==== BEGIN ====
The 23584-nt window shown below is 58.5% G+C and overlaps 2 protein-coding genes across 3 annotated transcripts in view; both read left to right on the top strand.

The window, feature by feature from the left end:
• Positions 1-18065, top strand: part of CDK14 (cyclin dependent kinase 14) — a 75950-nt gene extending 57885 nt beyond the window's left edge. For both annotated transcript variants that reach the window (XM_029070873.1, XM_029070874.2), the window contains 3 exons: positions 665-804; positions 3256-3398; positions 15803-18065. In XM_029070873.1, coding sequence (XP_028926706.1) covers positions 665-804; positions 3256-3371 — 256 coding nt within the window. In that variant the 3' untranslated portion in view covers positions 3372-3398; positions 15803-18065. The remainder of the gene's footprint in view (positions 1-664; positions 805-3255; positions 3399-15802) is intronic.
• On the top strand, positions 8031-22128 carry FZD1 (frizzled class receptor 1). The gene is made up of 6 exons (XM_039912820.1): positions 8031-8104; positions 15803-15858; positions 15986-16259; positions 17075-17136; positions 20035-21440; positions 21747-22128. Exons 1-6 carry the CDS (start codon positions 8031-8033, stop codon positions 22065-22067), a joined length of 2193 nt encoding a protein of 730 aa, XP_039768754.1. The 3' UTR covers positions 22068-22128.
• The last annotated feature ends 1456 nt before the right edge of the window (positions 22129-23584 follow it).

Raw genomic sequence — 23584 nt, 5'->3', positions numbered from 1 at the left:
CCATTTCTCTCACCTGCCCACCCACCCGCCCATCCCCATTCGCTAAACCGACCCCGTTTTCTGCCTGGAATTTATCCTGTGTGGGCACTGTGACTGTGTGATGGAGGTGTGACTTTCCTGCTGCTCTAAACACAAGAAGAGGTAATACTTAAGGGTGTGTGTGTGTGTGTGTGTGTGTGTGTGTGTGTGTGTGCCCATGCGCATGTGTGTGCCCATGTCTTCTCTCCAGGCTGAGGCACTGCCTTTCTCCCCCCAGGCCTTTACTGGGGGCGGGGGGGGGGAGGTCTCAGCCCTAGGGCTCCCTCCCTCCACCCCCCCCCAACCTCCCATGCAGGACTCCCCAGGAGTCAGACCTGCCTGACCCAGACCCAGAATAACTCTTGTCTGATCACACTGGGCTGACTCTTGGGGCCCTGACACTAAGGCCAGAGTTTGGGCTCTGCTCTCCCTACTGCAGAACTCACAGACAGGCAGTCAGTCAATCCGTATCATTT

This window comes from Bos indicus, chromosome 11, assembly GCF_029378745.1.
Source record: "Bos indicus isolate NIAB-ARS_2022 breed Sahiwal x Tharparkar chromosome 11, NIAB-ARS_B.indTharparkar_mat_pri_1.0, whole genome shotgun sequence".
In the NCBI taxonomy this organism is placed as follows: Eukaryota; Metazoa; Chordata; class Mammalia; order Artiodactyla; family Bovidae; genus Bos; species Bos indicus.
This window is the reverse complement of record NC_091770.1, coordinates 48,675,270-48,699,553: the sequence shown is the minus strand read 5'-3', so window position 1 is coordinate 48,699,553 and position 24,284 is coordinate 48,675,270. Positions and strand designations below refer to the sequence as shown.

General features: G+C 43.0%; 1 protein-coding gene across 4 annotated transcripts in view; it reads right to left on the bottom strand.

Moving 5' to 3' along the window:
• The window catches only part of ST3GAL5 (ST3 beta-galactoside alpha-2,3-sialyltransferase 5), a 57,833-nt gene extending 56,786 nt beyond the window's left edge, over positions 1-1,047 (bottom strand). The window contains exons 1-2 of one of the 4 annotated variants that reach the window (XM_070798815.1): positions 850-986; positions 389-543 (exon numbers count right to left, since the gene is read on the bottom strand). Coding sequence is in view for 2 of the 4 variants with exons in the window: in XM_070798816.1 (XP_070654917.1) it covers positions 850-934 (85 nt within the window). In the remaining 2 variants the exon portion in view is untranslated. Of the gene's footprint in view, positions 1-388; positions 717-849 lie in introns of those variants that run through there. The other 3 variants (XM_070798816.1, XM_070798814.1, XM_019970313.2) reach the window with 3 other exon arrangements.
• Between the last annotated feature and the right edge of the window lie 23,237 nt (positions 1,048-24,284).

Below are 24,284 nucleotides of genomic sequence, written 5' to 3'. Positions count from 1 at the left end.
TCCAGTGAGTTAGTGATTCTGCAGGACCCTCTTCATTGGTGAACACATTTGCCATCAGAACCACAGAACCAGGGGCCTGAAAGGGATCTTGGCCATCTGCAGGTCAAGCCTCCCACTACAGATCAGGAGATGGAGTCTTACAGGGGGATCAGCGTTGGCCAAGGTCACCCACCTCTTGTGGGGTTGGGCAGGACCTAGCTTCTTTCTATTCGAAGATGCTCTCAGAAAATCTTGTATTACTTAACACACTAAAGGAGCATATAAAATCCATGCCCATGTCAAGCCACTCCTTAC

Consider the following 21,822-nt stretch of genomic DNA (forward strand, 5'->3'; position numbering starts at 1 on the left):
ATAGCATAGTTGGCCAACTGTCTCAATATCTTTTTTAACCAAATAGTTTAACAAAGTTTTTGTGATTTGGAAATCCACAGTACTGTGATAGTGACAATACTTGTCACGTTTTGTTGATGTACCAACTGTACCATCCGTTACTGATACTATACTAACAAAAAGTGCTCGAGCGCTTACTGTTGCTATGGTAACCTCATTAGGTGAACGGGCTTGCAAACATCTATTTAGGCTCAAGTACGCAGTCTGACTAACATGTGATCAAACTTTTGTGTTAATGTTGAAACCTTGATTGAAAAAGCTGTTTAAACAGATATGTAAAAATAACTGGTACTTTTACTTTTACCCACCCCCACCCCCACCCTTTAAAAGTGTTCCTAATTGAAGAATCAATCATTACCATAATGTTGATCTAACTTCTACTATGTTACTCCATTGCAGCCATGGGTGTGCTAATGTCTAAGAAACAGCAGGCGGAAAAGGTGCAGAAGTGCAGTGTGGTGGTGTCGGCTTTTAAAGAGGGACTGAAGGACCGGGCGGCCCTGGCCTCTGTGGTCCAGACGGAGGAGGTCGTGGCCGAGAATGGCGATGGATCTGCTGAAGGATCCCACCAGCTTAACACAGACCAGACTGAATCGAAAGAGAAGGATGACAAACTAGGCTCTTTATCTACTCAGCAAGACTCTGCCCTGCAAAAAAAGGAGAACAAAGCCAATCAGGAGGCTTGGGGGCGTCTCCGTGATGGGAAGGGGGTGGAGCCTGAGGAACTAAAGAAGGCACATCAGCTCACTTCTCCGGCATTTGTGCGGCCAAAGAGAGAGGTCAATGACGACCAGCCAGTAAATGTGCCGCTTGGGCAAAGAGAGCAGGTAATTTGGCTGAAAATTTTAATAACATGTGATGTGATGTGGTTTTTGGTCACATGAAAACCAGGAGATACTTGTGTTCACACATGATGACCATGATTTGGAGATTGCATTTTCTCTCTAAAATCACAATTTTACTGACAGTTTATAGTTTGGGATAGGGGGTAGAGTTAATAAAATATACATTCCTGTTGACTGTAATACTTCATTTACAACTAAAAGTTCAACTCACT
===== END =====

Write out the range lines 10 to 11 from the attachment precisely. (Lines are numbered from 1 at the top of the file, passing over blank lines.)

In the NCBI taxonomy this organism is placed as follows: Eukaryota; Metazoa; Chordata; class Mammalia; order Artiodactyla; family Bovidae; genus Bos; species Bos indicus.
This window is the reverse complement of record NC_091770.1, coordinates 48,675,270-48,699,553: the sequence shown is the minus strand read 5'-3', so window position 1 is coordinate 48,699,553 and position 24,284 is coordinate 48,675,270. Positions and strand designations below refer to the sequence as shown.